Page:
With the current financial crisis impacting on house sales, those looking for extra space may be well advised to extend rather than sell, adding value for when the market picks up following the fall.
Among the most proven of additions is the loft extension, a way of utilising space that tends to be disregarded and becomes a store of junk. There are a number of steps you should take if you want to think about converting your loft to living space, and the best way to start is to get up there and have a look.
Things to take into account are the pitch angle and the height of the roof. The general rule is that you must have 2.3 metres height for decent headroom, and remember that the use of ‘dormer’ style windows – those that project horizontally from the roof – can give extra headroom at the eaves.
Planning your loft conversion
If you think you have enough space, it may be time to call in the professionals – look for a builder who has a track record in loft conversions (often the best way is by word of mouth recommendation) and get him to have a look. The planning aspects have to be considered, too, and a plan will have to be drawn up for submission to the authorities.
At the planning stage is where a number of very important questions need to be asked, and some of these may produce answers that can influence the future added value of the extension.
Important consideration needs to be paid to the method of access. Many firms offer cheap and easy to fit ladder systems, retractable for space conservation when not in use, and while these can be very convenient if the loft is to be used as a hobby room or for other temporary use, when you come to sell you want it to count as permanent living space, and to do this a static staircase is necessary.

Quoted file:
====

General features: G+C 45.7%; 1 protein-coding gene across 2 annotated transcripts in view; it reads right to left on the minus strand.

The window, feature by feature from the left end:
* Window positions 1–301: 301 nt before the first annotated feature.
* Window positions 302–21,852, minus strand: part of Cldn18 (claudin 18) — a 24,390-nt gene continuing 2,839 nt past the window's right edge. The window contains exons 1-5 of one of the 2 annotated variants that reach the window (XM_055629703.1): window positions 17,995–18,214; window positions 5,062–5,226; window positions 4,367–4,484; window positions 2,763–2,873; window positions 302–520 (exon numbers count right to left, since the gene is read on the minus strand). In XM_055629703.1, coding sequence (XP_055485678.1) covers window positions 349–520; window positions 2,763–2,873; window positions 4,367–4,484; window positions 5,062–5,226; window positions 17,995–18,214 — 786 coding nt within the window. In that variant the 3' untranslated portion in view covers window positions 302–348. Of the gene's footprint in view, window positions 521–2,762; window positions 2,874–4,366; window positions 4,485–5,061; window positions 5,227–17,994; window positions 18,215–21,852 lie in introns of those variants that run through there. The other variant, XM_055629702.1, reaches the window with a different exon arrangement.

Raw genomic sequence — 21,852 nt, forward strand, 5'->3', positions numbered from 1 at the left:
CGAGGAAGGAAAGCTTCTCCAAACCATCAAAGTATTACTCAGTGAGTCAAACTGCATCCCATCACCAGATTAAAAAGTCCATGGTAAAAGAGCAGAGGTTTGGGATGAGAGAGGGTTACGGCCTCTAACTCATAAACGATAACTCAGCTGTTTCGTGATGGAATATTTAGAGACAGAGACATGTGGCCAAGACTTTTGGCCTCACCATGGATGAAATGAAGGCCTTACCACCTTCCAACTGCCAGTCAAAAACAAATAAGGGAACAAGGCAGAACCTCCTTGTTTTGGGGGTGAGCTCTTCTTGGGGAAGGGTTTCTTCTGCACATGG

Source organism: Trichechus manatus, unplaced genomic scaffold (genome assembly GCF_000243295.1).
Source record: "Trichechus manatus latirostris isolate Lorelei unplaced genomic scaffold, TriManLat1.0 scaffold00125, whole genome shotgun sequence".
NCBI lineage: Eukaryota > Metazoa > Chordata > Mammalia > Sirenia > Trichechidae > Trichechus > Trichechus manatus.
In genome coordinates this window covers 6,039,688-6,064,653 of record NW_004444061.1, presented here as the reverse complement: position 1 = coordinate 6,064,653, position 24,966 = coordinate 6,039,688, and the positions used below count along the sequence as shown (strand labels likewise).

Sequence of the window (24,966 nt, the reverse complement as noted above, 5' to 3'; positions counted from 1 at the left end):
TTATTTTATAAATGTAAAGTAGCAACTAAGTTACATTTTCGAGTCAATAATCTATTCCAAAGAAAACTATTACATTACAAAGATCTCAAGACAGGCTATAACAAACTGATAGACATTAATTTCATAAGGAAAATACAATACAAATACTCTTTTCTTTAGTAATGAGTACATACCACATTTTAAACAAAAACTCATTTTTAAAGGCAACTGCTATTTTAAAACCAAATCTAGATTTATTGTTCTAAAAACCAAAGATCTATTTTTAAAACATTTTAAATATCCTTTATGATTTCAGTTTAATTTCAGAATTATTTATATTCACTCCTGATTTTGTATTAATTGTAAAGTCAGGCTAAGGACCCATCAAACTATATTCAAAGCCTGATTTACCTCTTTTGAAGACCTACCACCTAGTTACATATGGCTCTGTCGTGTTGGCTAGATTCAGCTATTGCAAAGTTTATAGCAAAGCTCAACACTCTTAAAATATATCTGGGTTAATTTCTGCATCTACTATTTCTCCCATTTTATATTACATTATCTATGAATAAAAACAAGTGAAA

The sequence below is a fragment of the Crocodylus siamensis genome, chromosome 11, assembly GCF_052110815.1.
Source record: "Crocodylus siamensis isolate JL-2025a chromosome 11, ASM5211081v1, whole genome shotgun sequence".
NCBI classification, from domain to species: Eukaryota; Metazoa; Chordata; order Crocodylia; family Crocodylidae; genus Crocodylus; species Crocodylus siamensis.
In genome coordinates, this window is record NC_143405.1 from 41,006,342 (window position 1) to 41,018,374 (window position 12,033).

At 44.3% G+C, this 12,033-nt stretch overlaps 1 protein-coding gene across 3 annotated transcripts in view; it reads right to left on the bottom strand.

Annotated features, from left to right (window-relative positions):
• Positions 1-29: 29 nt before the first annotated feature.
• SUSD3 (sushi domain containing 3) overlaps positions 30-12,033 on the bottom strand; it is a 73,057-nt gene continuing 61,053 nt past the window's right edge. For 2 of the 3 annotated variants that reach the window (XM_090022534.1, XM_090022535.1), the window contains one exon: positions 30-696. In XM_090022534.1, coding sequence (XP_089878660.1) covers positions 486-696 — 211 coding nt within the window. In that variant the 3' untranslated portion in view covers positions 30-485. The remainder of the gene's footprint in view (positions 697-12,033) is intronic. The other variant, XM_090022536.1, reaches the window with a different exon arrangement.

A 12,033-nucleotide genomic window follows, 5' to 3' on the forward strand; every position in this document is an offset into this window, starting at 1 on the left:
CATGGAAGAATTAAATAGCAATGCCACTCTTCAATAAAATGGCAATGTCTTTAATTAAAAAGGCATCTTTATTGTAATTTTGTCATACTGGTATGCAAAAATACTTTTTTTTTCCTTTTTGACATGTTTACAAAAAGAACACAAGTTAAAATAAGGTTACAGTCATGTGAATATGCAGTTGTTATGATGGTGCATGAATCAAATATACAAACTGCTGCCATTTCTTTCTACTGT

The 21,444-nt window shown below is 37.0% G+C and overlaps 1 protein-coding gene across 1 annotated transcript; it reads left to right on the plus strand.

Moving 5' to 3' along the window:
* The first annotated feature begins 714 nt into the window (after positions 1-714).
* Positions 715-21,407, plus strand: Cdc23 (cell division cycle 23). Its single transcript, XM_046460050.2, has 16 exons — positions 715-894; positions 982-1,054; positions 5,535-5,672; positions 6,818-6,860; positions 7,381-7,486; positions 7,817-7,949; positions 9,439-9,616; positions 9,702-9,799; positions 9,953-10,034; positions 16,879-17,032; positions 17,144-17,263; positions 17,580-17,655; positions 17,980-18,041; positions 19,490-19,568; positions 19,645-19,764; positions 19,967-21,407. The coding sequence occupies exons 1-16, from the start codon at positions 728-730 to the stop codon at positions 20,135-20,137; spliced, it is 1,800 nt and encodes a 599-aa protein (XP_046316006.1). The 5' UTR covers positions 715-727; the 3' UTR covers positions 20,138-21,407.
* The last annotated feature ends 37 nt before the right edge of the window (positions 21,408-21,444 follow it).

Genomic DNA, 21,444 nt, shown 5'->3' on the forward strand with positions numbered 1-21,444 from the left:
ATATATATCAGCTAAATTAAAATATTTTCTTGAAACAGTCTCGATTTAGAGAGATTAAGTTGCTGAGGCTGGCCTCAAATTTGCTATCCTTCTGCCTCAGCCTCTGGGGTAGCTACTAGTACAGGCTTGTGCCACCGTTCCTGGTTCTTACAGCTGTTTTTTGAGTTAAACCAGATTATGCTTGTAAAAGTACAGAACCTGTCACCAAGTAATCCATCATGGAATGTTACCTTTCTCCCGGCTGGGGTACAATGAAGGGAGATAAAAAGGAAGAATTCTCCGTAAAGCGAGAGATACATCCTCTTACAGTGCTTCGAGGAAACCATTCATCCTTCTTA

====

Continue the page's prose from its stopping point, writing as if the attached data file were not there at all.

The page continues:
Consideration must also be given to the floor plan, as building a bedroom and then discovering a bed won’t fit is not economical use of funds! Plan carefully, and make sure that you decide upon the intended use of the room – is it to be a double or a single, or an office?
Should I convert loft into a bathroom or bedroom?
A further worthy consideration is the addition of a bathroom, always a sure fire way of adding value to a property. As the new bathroom will be above the current water system, it is necessary to investigate whether the water system will be adequate to cope, as well as taking into account how much space a bathroom will remove from the rest of the room.
Soundproofing can be a problem, and steps must be taken at the planning stage to build in suitable insulation that keeps noise from the room below out, and noise from the new room above from interfering with those below, plus heating needs to be investigated, too, with a radiator necessary for the new extension.
Do not be put off by the seemingly complex considerations, as once you employ a professional – an architect or building firm – they will provide the expertise to transform your ideas into plans, and help you to utilise the available space to the best effect.
Adding an extra room will increase the value of your home without doubt, and stand you in good stead from when the market begins to recover.